Pain, Scleroderma and Activity

This has to be a quick one today, I have an infusion.

Last night, I had a great Krav Maga class.  I felt very good, but I forget sometimes, that I maintain a regular level of pain.  We’ve all been at the doctor’s office and asked to rate our pain.  My reply is usually, ” 2, but nothing out of the ordinary.”

I don’t quite understand the whole pain scale thing.  I can maintain a conversation while  tears pour out of my eyes.  It may be a learned response or capability because pain is such a part of my life.  I still “mope” about it sometimes and I still have days where I am too angry about my hands to do anything but lay on the couch.

That I am able to do things like yoga and Krav Maga may be rare, but I talk about it because it can be done.  My hands hurt constantly.  There are days the pain is mild and days the pain is worthy of a few choice words and some Vicodin.  I don’t share this with people in my day to day life because it’s not that it’s a non-issue, it’s that I have accepted this as part of stuff that just “is”.  It’s going to exist no matter how much I talk about it.  It’s not going away.  I want it to, but it’s not.  And yes, I ignore suggestion to use things like Dragon Speak.  It’s a great program, but it messes with my thinking.  Probably my own rational form of denial to make my life easier, but I never claim perfection in dealing with this stuff.  I just post what works for me and hope that it helps someone else, in some way, of makes a reader laugh.

I’ll try to be brief with my point, and I hope you will ask questions if I am unclear or if I may have tried something I haven’t mentioned, please ask.  My point is, I’m in pain.  I feel better when I move.  I have found a way to move with my pain, but focus on my activity.  The pain comes up, but in my mind I ask myself, “Is this pain present because I am doing something new that is harmful? Or, is it my normal?”  If it’s my normal, I have my own way of focusing on the task.  If it’s there because I am doing something that creates damage or harms me, even though it may be a regular non-painful task for someone else, I find my own way to complete the task or stop doing it and ask for help.  When I do activities like yoga and Krav Maga, I work with people who are trained to show me ways to adapt.  Ways that I can do an activity and achieve an objective without hurting myself.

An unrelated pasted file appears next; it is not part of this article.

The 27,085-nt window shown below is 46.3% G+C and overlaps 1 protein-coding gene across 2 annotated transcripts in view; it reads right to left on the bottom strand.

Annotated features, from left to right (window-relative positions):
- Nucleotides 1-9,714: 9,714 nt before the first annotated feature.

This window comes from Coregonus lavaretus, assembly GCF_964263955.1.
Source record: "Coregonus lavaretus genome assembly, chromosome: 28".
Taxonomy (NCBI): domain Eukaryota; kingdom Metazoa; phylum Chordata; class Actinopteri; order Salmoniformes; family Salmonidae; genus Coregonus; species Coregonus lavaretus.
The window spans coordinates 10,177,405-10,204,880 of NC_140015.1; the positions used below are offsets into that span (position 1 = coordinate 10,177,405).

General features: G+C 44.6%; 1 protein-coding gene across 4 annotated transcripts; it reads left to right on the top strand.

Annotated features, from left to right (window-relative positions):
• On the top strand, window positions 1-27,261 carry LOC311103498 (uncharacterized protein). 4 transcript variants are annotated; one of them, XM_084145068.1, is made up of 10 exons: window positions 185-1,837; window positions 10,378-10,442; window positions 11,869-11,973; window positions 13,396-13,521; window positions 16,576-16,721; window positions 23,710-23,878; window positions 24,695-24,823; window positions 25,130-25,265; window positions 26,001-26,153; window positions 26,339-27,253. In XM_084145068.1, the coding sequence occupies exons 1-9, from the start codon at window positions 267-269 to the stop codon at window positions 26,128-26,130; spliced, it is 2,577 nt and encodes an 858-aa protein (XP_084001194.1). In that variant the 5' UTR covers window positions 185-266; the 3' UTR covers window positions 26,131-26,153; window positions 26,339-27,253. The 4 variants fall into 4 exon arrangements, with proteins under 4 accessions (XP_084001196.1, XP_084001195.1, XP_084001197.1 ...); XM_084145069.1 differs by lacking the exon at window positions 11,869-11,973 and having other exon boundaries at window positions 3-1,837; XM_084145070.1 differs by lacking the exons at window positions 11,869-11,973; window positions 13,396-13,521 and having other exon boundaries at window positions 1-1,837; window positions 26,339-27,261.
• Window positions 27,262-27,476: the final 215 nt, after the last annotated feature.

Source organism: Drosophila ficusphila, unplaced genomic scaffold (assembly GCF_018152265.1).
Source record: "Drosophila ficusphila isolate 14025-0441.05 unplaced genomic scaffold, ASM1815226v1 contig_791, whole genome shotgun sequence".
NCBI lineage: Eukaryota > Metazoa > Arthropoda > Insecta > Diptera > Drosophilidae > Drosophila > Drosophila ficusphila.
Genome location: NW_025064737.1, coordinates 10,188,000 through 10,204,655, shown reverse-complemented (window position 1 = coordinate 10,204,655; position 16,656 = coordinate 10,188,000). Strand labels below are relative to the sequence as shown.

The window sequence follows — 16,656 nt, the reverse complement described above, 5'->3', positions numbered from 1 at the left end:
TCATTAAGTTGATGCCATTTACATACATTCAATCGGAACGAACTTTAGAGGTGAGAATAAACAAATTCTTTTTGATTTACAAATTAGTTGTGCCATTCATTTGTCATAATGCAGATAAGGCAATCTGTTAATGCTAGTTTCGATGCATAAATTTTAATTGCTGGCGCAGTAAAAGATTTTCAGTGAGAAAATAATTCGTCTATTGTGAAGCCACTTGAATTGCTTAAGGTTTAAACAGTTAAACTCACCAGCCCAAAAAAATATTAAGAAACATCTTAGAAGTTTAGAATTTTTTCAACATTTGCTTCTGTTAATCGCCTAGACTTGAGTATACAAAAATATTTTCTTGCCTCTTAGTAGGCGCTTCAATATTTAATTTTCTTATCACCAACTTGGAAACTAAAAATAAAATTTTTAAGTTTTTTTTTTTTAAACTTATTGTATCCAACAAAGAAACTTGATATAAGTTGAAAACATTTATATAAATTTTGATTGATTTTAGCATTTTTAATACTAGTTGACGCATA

So, if you look at your hands in the mirror and find yourself surprised by how messed up they look, like I do every day; don’t forget to finish that thought with, “I’m still here and I can still do things.”  Everyone’s experience with loss is different.  Where I am was not an easy place to get to.  I am fortunate enough to have great mental health care from the Veteran’s Healthcare system.  I hope someday everyone will have access to the great healthcare that I do.  I write because I want people to know it exists.  It was an uphill battle for me to get it and I want others to get it without the fight.  Access to healthcare is part of the big picture of surviving the chronic illness fight.  Staying active is a personal fight but it can be done.

Okay, I hope that made some sense.  I need to get going.  I want to explain more, but this will take some time and editing so please continue the conversation with some questions or comments.  Staying active while in pain isn’t easy.  pain meds help, but we can’t be on them all the time and at some point I accepted that being in pain is just a part of my life.  If you have so something that helps you “live with your pain”, please leave it in the comment section.  And if you would like to tell me that this was not helpful, I want to know that too.  Thanks for reading.

 

2 Comments

  1. Comment by Jade:

    A few years and before my diagnosis I went to an aerobics class with a friend and was embarrassed that I didn’t have the endurance of the regulars. You could tell who knew the moves and easily kept at it for an hour. I wasn’t one of them and I didn’t have the motivation to keep at it and come back. I think it’s awesome that you’ve found a way to make yoga and Krav Maga work for you because there’s always a million reasons not to exercise. You show your strength that you are able to find your motivation and do something so good for yourself.

  2. Comment by Karen:

    Thanks. I flop around in yoga classes like a fish out of water. Once I stopped worrying about how I looked compared to others in my class, it became easy. It’s not just about appearance. I have a hard time keeping up. I fall behind in the running part of Krav Maga and I have to ask for help to hold pads for other students to punch or kick. I constantly remind myself during anything I participate in that it’s not about how I do compared to other participants. It’s about how I am doing and what I am capable of. I share this because I struggle with this all the time. There’s no moment of clarity and all is fixed, this conversation happens in my head every time I do something active. The “trick” for me is to keep going even though I’m “miles” behind the rest of the class in my ability. And to ignore my little voice that says, “You cam’t do that.” Yeah I can’t do downward dog like my classmates, I can do it my way.